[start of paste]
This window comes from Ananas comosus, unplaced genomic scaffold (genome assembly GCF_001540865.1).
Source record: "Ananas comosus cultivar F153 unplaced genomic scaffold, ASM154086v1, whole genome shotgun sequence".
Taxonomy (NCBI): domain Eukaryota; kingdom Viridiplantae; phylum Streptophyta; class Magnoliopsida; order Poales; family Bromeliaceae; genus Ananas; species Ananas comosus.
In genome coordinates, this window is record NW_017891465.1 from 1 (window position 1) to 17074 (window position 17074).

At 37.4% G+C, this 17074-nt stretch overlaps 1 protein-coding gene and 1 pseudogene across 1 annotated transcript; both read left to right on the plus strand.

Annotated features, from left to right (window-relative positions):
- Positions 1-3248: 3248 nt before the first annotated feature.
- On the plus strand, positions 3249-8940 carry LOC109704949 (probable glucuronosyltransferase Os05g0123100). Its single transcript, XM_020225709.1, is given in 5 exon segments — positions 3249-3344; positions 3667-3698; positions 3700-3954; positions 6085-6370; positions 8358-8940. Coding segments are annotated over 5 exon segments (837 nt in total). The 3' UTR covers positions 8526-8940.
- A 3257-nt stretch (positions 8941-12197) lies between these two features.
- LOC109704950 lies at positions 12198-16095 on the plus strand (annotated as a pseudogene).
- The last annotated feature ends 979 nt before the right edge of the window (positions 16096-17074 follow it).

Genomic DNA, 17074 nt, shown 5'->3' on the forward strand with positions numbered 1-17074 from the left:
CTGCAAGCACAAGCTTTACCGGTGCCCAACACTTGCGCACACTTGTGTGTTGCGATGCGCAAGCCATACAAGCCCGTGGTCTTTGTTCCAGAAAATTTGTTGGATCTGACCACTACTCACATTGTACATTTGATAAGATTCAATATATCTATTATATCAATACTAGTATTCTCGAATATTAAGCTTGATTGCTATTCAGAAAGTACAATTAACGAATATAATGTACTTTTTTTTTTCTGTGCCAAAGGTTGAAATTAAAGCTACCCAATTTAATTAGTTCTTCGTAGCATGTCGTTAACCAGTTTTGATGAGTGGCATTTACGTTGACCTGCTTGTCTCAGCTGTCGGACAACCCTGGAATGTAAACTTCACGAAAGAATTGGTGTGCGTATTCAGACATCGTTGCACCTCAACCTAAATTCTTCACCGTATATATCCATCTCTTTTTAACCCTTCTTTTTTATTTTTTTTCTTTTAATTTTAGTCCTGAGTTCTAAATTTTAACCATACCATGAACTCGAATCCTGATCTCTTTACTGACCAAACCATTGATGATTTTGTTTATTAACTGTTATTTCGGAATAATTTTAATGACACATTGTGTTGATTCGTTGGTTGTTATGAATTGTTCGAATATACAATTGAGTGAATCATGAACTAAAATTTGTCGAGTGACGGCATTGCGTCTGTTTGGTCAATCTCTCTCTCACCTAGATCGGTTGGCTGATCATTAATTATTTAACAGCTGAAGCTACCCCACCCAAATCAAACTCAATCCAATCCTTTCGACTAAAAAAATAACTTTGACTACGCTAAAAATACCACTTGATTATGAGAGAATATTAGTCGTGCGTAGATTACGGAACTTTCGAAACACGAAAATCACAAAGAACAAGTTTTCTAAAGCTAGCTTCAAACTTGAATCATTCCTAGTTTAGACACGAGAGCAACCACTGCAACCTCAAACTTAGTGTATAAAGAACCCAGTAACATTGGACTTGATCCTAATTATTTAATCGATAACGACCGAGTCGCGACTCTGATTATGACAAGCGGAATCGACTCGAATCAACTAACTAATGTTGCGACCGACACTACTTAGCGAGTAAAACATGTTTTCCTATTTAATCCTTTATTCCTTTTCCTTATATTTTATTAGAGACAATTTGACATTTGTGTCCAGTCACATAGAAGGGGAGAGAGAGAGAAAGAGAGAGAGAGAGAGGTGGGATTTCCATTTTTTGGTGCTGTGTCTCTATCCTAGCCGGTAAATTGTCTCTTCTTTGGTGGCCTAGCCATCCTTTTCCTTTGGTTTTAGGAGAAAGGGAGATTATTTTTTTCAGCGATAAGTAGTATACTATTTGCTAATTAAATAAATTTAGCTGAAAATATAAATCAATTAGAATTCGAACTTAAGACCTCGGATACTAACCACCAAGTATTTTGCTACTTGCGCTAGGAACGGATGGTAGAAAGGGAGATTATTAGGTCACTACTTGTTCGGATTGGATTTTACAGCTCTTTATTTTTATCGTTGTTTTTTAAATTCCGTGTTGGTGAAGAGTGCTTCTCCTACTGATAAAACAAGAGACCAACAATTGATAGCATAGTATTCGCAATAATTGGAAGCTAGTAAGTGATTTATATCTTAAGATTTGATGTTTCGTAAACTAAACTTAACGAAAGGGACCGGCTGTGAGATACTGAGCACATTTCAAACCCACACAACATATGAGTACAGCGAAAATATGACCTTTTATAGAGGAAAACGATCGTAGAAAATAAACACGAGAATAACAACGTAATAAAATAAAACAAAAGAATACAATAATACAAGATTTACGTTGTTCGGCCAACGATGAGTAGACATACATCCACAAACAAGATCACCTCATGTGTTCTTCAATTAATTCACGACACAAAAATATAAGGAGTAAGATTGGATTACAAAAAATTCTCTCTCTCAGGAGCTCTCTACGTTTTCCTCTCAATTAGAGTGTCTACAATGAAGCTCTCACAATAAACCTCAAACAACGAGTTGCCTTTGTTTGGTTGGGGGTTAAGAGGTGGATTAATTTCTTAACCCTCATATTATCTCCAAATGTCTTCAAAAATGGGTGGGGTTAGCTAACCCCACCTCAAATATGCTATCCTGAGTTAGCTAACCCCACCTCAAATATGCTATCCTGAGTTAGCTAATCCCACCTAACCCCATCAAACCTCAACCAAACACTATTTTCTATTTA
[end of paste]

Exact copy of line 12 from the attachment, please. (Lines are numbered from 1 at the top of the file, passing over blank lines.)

Genomic DNA, 17074 nt, shown 5'->3' on the forward strand with positions numbered 1-17074 from the left: